Wine Culture Magazine

Discover the exciting Old-World-meets-New wines of South America with this handy primer

The Andes Mountains tower over Argentina’s Uco Valley, where intense sun and high altitude create bold-flavoured wines. Getty Images photo

In Argentina’s Uco Valley, the vines stretch as far as the eye can see, almost, it seems, right to the snowy Andes Mountains towering in the distance. It is, to be sure, a breathtakingly beautiful sight. But even more beautiful is the lushly expressive wine in the glass.

Wine is as much a part of the culture here as gauchos, beefsteaks and the tango. Indeed, grapes have been grown in South America since the 1500s, when Franciscan monks planted them for sacramental wine. But it was only in the late 1800s when wine became something refined and desirable, especially in Chile and Argentina. 

In 1868, a French agronomist named Miguel Pouget introduced several vines to Argentina, including Malbec. Around the same time, Chilean growers imported cuttings of Carménère. Both are among the traditional six approved grape varieties in Bordeaux; both have practically disappeared in their native country, thanks to the phylloxera epidemic of the late 19th and early 20th century. Today, South America is one of very few places where you can find old root stock of these classic varieties, making it both a laboratory and library for wine lovers.

This spring, we can taste many of these exciting wines at the Vancouver International Wine Festival (April 22 to 30), where South America is the theme region. In addition to the Argentinean Malbecs and Chilean Sauvignon Blancs we already love, VIWF will present the opportunity to try wines from Brazil and Uruguay and varieties we may not know at all.

Before you head to the tasting floor (or the liquor store), here’s what you need to know.


Argentina is South America’s largest wine-growing country, and fifth in the world in terms of wine production. It’s famous for Malbec, which tends to be more voluptuous here than it is in France, where it originated. But plenty of other grapes grow here, including the perfumed white Torrontés (South America’s only native grape variety) as well as elegant Cabernet Sauvignon, both of which thrive in higher altitudes. 

In fact, Argentina is becoming renowned for its high-altitude wines, which have intense flavour characteristics and fresh acidity, as well as old vine Malbec—some still-productive vines have been growing for more than a century.

Another variety to look for is Bonarda, the most widely planted grape here before the Malbec boom. Long considered simply table plonk, this red wine is making a comeback and, while it can be a bit jammy, modern versions are fresh, flirty and best enjoyed slightly chilled. 


By the late 1600s, Chile was South America’s largest wine producer, replacing Peru, whose vineyards were devastated by a major earthquake. Today it is ninth in the world in terms of wine production, and the second most abundant producer in South America. A relatively cool climate combined with low disease pressure and high altitudes create dynamic conditions for growing wine in the valleys that flow to the Pacific coast.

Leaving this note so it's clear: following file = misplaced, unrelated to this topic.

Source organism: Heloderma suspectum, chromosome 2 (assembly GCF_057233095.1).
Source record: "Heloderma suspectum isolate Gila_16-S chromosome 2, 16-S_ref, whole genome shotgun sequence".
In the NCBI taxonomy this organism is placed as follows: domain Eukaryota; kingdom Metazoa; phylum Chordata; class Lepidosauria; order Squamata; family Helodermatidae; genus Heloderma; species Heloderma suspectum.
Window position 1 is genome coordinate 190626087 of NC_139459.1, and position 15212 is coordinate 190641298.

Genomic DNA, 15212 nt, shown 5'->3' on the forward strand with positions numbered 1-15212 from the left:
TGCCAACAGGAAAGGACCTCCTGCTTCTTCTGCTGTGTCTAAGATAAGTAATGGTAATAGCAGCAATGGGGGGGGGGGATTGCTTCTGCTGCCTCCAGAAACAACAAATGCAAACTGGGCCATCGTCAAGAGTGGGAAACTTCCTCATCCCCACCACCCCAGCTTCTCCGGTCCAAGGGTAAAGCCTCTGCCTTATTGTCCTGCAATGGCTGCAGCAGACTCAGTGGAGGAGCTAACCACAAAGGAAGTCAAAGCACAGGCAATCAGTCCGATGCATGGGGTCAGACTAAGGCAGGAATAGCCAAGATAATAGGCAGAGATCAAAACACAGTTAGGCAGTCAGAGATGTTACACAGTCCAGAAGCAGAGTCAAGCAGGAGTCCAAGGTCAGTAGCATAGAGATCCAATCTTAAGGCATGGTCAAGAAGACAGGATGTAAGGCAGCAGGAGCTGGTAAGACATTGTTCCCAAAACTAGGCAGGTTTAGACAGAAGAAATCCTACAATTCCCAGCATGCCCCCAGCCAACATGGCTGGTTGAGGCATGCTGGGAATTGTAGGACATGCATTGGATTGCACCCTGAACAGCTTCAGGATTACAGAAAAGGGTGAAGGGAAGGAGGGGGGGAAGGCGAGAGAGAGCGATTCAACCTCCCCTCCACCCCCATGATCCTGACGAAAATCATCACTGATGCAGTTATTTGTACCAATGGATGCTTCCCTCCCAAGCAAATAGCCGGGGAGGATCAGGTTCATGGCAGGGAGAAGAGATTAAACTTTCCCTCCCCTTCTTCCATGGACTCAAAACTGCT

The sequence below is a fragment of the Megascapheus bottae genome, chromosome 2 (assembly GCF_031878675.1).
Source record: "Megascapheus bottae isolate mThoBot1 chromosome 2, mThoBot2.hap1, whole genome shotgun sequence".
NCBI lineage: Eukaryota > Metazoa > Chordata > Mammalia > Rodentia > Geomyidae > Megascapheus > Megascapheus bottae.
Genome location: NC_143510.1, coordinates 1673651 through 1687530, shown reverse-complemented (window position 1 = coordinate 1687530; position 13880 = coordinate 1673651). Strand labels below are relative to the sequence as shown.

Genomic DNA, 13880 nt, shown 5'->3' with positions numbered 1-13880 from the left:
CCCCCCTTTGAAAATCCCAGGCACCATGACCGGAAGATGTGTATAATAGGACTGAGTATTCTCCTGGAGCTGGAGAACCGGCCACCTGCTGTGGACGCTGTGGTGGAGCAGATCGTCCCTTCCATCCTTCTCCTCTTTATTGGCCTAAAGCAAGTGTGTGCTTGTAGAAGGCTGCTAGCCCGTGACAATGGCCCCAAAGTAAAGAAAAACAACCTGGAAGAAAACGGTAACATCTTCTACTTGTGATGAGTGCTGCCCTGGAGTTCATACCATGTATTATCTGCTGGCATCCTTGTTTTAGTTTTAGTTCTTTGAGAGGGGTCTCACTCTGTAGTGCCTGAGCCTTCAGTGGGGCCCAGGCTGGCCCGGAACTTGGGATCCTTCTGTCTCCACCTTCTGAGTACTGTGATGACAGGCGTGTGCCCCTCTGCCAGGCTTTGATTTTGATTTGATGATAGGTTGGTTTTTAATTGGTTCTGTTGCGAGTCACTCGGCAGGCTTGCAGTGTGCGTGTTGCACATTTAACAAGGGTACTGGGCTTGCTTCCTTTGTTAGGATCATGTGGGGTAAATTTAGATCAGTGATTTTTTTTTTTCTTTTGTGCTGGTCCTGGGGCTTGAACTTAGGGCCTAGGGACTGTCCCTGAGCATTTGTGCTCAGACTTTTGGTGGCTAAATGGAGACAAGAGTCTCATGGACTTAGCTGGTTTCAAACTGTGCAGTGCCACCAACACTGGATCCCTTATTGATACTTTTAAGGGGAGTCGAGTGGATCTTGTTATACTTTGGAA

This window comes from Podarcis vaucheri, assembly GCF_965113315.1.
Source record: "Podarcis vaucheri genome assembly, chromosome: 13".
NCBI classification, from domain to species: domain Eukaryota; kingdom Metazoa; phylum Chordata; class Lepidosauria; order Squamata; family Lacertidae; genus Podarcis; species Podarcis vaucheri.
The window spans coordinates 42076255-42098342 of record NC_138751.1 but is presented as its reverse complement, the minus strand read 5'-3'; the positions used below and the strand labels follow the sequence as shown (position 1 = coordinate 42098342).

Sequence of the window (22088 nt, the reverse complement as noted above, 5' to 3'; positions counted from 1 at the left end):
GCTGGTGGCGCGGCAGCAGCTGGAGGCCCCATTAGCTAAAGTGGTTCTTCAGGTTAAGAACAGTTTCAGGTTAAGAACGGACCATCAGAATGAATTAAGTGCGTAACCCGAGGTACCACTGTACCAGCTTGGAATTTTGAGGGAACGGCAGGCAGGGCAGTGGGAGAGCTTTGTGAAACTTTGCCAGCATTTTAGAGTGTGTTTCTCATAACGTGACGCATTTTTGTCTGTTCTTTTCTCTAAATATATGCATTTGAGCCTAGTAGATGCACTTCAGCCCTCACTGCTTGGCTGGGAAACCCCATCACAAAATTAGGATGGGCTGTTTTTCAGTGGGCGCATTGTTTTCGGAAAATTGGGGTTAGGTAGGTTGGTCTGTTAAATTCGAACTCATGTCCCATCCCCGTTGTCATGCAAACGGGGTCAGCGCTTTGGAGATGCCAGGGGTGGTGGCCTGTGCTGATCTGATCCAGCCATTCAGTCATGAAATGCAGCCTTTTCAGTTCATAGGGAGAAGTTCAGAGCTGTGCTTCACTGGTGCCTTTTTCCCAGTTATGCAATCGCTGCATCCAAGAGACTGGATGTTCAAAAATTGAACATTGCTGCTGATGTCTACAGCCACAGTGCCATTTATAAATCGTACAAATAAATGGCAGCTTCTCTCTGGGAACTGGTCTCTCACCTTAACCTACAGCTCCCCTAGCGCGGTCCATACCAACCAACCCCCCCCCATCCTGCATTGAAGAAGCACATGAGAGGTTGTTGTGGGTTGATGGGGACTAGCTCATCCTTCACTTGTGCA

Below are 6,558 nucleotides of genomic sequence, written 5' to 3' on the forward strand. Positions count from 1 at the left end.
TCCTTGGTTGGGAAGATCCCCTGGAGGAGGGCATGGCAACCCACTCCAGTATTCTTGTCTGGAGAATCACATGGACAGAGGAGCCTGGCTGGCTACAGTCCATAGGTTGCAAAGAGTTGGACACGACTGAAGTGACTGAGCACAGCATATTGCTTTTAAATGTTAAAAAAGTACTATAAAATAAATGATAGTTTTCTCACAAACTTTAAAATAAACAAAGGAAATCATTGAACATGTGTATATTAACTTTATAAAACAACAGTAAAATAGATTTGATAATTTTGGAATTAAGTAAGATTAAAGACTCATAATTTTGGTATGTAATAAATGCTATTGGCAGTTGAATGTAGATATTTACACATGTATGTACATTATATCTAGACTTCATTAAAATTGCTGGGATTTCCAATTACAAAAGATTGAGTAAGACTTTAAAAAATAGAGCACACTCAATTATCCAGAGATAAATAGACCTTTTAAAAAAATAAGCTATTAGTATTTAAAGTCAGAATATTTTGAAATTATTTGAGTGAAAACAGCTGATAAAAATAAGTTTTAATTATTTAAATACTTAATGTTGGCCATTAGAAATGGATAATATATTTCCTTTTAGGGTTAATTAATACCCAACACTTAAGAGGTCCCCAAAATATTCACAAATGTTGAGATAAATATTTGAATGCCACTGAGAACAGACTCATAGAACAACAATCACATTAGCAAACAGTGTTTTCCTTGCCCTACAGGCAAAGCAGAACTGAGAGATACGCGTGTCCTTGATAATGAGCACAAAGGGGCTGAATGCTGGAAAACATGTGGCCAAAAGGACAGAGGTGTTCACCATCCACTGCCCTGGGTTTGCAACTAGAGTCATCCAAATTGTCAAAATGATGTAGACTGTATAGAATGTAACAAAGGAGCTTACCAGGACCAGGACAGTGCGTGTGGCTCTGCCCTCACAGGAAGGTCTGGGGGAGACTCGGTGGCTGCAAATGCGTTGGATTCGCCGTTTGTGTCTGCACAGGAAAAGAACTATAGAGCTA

Chile is known for well-structured Cabernet Sauvignon and elegant Sauvignon Blanc, similar to what you may find in Bordeaux, as well as Carménère. This Bordeaux variety has almost entirely disappeared from the rest of the world; even in Chile, it was until recently believed to be a type of Merlot, despite having a similar flavour profile to Cabernet Franc.

Another variety to look for is País, a.k.a. Criolla or Mission. This is the grape the monks brought back in the 16th century and was for centuries the most widely planted variety here. Long relegated to cheap table wine, like Bonarda in Argentina, this rustic red is making a comeback, especially in natural, low-intervention wines.


The wine industry in Brazil is growing rapidly, though we see very little of it in B.C. (Only one winery, Miolo, is appearing at VIWF.) The first vines were planted around São Paulo by Portuguese immigrants in 1532, but it wasn’t until a wave of immigration from Italy in the late 19th century that it really took off. Most wine is grown in the southern part of the country and, unlike the robust style of wine typical of South America, many Brazilian wines tend to be light and fresh, with an herbaceous note. 

Among the popular varieties: Merlot, Chardonnay and Tannat. Also look for award-winning sparkling wines. 


The history of winemaking in Uruguay starts around 1870, when Basque and Italian immigrants brought Tannat to the country. Then in the 1950s, Spanish immigrants introduced Albariño. Today, most of the major varieties are grown here—Merlot, Chardonnay, Cab Sauv, Sauv Blanc, Cab Franc—and you will be able to taste a selection from the two Uruguayan wineries pouring at VIWF.

That said, Uruguay is still indelibly associated with Tannat, which originated in the region of southwest France called Madiran. Tannat is a rigorous red grape and, as the name suggests, high in tannins. Its black plum, dark chocolate and smoky notes make it a perfect barbecue wine. 

Three South American wines to try

Catena High Mountain Vines Malbec 2019
(Argentina, $27) Juicy, bright, black cherry, violets, lingering spice.


Morande Valle del Maule Sémillon 2022
(Chile, $22) Fifty-plus-year-old vines; citrus, pears, honey.


Garzon Reserva Tannat 2018
(Uruguay, $28) Plum, raspberry, minerality, mature tannins.

Follow us on Instagram